Jersey fisherman says the ‘situation here is really difficult’
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Last week, the UK rejected 35 French fishing boat licence applications out of 47, on the grounds that the applicants had not provided substantial evidence to prove a history of fishing in British waters. Since then, French ministers have been fuming over the decision and accused the UK of refusing to abide by the agreed deal they made with Brexit.
The deal agreed the UK will have the right to completely exclude EU boats after 2026, but from now until then, a transitional period will phase out EU boats allowing fewer and fewer of them to fish in UK waters over time.
Secretary of State for France, Clement Beaune, has threatened to cut the power supply, which is fed through to the UK from France – if Boris Johnson does not change the UK’s policy on French fishing boats.
Mr Beaune said: “Enough already! We have an agreement negotiated by France, by Michel Barnier, and it should be applied 100 percent. It isn’t being.”
He continued: “In the next few days, and I talked to my European counterparts on this subject yesterday, we will take measures at the European level or nationally, to apply pressure on the United Kingdom.
“We defend our interests. We do it nicely, and diplomatically, but when that doesn’t work, we take measures.
“For example, we can imagine, since we’re talking about energy…the United Kingdom depends on our energy supplies.
“It thinks that it can live all alone, and bash Europe.”
His rage was echoed by the French Maritime Minister Annick Girardin who has now given the UK a countdown.
In a tweet, she insisted the Prime Minister has until October 13 to change his mind about allowing French fishing boats in more leniently.
Ms Girardin wrote: “#Brexit| the [French government] remains mobilized and will soon present retaliatory measures in response to the low number of licenses granted to French fishermen, necessary to operate in British waters.”
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The French ministers’ rage has been heightened by Jersey’s decision to give unlicensed French fishing boats 30 days to stop operating in Jersey waters.
Jersey has issued 64 full licences and 31 temporary licences to French boats, on top of the 47 vessels already licensed earlier this year. 75 applications have been turned down.
French ministers say that other representatives of the EU have expressed their support for France’s retaliatory measures.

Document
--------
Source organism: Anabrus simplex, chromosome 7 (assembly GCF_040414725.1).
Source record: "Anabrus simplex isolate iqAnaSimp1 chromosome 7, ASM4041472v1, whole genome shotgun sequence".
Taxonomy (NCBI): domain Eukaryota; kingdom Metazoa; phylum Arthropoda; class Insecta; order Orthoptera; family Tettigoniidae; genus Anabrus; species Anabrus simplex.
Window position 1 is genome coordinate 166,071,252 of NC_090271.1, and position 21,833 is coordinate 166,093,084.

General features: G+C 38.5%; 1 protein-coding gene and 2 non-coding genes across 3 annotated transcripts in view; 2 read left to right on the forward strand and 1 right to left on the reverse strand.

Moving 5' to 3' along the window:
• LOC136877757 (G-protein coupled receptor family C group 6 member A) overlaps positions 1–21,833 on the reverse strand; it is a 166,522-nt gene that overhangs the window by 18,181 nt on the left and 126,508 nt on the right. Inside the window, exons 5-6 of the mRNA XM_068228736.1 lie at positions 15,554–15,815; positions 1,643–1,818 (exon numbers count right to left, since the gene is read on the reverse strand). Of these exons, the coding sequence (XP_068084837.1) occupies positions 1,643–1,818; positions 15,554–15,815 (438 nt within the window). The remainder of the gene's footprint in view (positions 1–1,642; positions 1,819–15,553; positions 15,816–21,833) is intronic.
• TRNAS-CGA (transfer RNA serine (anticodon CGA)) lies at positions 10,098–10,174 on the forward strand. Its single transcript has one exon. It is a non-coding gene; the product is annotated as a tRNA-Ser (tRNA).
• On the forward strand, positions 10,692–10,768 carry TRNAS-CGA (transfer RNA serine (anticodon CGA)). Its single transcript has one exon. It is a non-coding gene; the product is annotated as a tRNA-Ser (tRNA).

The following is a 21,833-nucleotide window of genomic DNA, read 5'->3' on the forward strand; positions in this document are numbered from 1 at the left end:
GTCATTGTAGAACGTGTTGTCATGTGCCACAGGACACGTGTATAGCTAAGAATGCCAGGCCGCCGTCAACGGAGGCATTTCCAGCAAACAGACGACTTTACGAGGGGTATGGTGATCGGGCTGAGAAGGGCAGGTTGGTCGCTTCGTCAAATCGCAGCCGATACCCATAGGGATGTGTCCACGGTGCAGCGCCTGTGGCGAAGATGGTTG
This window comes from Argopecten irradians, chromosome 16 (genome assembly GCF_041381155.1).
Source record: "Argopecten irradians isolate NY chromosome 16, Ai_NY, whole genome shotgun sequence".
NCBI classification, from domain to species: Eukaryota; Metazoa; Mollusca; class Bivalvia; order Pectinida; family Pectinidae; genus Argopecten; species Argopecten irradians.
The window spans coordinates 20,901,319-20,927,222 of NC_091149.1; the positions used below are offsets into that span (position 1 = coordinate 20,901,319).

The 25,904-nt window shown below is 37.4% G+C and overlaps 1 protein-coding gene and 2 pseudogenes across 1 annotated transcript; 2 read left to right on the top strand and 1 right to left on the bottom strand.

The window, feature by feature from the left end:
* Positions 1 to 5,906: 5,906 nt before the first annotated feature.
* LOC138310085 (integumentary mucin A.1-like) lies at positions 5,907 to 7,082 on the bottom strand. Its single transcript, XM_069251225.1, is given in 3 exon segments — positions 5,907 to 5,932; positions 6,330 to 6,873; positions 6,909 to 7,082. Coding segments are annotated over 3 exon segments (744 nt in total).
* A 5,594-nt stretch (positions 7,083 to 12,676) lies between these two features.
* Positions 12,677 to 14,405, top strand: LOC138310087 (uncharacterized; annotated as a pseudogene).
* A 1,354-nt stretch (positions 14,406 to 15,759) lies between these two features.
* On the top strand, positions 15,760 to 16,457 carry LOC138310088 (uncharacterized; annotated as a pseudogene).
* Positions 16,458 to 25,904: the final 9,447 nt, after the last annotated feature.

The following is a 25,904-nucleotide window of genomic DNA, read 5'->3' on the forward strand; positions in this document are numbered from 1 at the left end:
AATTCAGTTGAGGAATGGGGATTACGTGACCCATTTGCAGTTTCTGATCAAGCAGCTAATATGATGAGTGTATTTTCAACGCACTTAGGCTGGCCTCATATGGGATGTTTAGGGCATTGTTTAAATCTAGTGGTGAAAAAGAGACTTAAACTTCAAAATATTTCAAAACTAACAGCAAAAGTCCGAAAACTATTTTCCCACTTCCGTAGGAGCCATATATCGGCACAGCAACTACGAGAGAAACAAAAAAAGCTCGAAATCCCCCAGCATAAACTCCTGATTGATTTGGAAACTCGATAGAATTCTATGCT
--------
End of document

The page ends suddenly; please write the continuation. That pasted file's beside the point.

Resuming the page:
One EU diplomat said: “On this, we are all for one and one for all, and in solidarity with the French.”
Overall, Downing Street has granted licences to almost 1,700 vessels to fish in the 12-200 nautical mile zone, and a further 105 licences were issued for vessels to fish in the 6-12 nautical mile zone where evidence supported a track record.
The Government has dug its heels in, insisting the correct protocol and methodology has been applied to the vetting procedure for licensing.
A Number 10 spokesperson said: “The Government has this year issued a large number of licences to EU vessels seeking to fish in our exclusive economic zone (12-200 nautical mile zone) and our territorial sea (6-12 nautical mile zone).
“Our approach has been reasonable and fully in line with our commitments in the Trade and Cooperation Agreement (TCA).
“EU vessels must provide evidence of a track record of fishing activity in those waters.
“We have been considering applications for vessels of under 12m in length to fish in this zone and, on the basis of the evidence available, we are able to grant licences for 12 of the 47 applications made.
“We continue to work with the Commission and the French authorities and will consider any further evidence provided to support the remaining licence applications.”
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Now, the Prime Minister faces a tough decision. Allowing more French boats into British waters will enrage Brexiteers and British fishermen, but refusing French demands may see brutal consequences inflicted on the whole of the UK.
After such hostility from French ministers over the fishing row, do you think the UK can still count France as an ally? Tell us your thoughts in the comments below.
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